RALEIGH — A jury will resume deliberations for a second day in a civil case against U.S. Senate candidate Greg Brannon after it failed to reach a verdict Monday.
The 12-person panel spent three hours discussing whether the Republican tea party contender and a co-defendant provided false or misleading information to two associates to encourage them to invest in their startup technology company, Neogence Enterprises.
Either way the jury decides, the case is a political blow to Brannon, who is enduring unflattering headlines and spending more than a week in a courtroom off the campaign trail.
In final arguments Monday, the attorneys focused on a potential deal the mobile application company explored with Verizon. The opportunity for a deal helped convince two investors, Larry Piazza and Sam Lampuri, to put $250,000 into the company, but it never came to fruition and the company later closed its doors. The investors are seeking to recoup their losses.
Their attorney, Steven Epstein, argued that Brannon and his co-defendant Robert Rice omitted critical details about the potential opportunity that misled his clients – notably that the deal wasn’t with Verizon but advertising firm McGarry Bowen.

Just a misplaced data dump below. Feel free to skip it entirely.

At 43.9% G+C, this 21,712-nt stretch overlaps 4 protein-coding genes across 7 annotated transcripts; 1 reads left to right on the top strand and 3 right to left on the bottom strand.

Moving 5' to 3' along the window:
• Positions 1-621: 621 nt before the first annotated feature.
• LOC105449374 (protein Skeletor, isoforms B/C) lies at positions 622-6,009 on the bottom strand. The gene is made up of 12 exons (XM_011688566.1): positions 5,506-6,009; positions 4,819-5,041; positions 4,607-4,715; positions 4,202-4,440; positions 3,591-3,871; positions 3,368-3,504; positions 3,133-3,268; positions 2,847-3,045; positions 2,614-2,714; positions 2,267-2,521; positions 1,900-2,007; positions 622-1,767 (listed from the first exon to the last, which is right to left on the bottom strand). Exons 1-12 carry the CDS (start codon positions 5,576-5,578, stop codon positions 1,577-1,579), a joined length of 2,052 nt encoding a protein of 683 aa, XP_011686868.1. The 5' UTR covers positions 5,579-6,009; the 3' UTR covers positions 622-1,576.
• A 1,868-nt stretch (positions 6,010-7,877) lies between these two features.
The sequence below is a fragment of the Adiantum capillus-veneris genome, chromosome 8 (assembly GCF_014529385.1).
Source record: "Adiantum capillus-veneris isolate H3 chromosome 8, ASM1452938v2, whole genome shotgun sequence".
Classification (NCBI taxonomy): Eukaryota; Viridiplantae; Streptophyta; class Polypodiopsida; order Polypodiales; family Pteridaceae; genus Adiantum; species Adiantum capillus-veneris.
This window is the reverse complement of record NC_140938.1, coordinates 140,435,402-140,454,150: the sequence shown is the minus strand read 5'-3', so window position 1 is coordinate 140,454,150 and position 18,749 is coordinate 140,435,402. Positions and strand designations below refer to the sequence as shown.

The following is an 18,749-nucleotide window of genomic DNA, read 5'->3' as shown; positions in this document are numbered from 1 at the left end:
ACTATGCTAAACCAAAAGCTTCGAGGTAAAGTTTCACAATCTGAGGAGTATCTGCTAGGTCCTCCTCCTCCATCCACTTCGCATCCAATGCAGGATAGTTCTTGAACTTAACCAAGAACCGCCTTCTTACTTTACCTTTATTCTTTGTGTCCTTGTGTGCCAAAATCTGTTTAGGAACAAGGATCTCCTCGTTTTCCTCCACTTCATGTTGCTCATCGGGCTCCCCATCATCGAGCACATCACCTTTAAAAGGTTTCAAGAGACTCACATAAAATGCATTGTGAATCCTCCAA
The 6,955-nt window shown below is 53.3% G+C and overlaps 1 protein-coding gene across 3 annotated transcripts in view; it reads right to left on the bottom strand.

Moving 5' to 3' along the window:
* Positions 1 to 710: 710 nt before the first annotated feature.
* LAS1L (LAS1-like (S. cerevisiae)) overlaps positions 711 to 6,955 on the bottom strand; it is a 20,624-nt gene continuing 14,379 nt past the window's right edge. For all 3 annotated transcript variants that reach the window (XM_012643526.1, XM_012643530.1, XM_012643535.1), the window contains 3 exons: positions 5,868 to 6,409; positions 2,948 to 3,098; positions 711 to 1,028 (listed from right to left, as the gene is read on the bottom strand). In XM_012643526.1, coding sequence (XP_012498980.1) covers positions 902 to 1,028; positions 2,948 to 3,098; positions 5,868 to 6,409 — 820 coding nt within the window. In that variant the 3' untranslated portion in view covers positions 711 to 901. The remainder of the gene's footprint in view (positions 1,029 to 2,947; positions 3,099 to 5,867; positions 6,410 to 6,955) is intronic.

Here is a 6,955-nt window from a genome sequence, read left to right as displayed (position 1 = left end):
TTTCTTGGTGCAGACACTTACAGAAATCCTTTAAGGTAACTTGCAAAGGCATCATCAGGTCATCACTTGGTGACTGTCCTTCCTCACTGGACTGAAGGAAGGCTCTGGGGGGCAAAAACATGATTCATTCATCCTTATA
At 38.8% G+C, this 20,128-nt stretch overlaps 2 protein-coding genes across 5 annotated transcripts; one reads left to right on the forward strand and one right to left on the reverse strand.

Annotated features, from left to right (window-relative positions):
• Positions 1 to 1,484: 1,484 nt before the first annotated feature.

Esptein argued that Brannon and Rice were desperate “to get funds in the door to help make them rich” and it led them to exaggerate the potential deal with Verizon.
Defense attorney Mike Frazier said his clients merely relayed information from John Cummings, the company’s salesman, who met with a Verizon and advertising firm officials in New York. “If there was any untruth told, it was told to them also and they reasonably relied on those who told them,” Frazier said.
In his closing statement, Epstein repeatedly highlighted that Brannon did not testify in his own defense, as his attorney had promised at the trial’s start.
“If he did not know the truth (about the Verizon deal), why did he not take the witness stand to tell you,” Epstein said. “There has been no testimony in this case that Brannon did not know the truth. None whatsoever.”
But Frazier argued that Brannon served mostly as a cheerleader in the company, talking it up to potential investors. He said Brannon “really could not add any more to this case. He was the furthest downstream from the action.”